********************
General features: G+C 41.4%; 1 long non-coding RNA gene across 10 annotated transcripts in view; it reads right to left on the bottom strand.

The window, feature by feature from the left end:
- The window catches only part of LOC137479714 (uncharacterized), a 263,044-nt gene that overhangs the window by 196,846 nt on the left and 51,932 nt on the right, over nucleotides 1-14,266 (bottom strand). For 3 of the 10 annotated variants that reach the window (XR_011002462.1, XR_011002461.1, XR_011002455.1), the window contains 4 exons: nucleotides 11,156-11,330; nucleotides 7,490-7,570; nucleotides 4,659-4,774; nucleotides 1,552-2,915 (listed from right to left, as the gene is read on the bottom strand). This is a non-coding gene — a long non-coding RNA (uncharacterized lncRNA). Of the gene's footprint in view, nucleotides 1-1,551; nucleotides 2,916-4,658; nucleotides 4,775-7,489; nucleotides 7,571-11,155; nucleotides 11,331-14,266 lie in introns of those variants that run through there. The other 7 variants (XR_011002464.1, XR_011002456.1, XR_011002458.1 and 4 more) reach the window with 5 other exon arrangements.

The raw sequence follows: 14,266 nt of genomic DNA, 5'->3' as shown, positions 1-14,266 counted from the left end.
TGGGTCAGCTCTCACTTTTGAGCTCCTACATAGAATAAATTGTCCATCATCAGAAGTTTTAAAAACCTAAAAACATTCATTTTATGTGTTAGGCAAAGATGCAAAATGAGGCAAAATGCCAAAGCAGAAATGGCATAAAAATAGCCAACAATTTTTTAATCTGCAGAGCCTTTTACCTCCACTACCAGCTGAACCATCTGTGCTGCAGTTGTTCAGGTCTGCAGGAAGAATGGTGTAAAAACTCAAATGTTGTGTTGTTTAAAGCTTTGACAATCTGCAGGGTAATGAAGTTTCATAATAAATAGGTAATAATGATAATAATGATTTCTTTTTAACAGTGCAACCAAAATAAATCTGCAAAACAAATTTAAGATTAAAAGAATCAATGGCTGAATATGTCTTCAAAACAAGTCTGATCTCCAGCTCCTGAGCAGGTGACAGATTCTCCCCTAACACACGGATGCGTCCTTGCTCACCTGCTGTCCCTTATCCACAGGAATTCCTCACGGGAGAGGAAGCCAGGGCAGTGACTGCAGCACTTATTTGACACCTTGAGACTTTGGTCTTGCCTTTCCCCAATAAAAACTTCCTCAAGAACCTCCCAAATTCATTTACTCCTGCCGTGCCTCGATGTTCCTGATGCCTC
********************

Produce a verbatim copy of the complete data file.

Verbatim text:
General features: G+C 41.4%; 1 long non-coding RNA gene across 10 annotated transcripts in view; it reads right to left on the bottom strand.

The window, feature by feature from the left end:
- The window catches only part of LOC137479714 (uncharacterized), a 263,044-nt gene that overhangs the window by 196,846 nt on the left and 51,932 nt on the right, over nucleotides 1-14,266 (bottom strand). For 3 of the 10 annotated variants that reach the window (XR_011002462.1, XR_011002461.1, XR_011002455.1), the window contains 4 exons: nucleotides 11,156-11,330; nucleotides 7,490-7,570; nucleotides 4,659-4,774; nucleotides 1,552-2,915 (listed from right to left, as the gene is read on the bottom strand). This is a non-coding gene — a long non-coding RNA (uncharacterized lncRNA). Of the gene's footprint in view, nucleotides 1-1,551; nucleotides 2,916-4,658; nucleotides 4,775-7,489; nucleotides 7,571-11,155; nucleotides 11,331-14,266 lie in introns of those variants that run through there. The other 7 variants (XR_011002464.1, XR_011002456.1, XR_011002458.1 and 4 more) reach the window with 5 other exon arrangements.

The raw sequence follows: 14,266 nt of genomic DNA, 5'->3' as shown, positions 1-14,266 counted from the left end.
TGGGTCAGCTCTCACTTTTGAGCTCCTACATAGAATAAATTGTCCATCATCAGAAGTTTTAAAAACCTAAAAACATTCATTTTATGTGTTAGGCAAAGATGCAAAATGAGGCAAAATGCCAAAGCAGAAATGGCATAAAAATAGCCAACAATTTTTTAATCTGCAGAGCCTTTTACCTCCACTACCAGCTGAACCATCTGTGCTGCAGTTGTTCAGGTCTGCAGGAAGAATGGTGTAAAAACTCAAATGTTGTGTTGTTTAAAGCTTTGACAATCTGCAGGGTAATGAAGTTTCATAATAAATAGGTAATAATGATAATAATGATTTCTTTTTAACAGTGCAACCAAAATAAATCTGCAAAACAAATTTAAGATTAAAAGAATCAATGGCTGAATATGTCTTCAAAACAAGTCTGATCTCCAGCTCCTGAGCAGGTGACAGATTCTCCCCTAACACACGGATGCGTCCTTGCTCACCTGCTGTCCCTTATCCACAGGAATTCCTCACGGGAGAGGAAGCCAGGGCAGTGACTGCAGCACTTATTTGACACCTTGAGACTTTGGTCTTGCCTTTCCCCAATAAAAACTTCCTCAAGAACCTCCCAAATTCATTTACTCCTGCCGTGCCTCGATGTTCCTGATGCCTC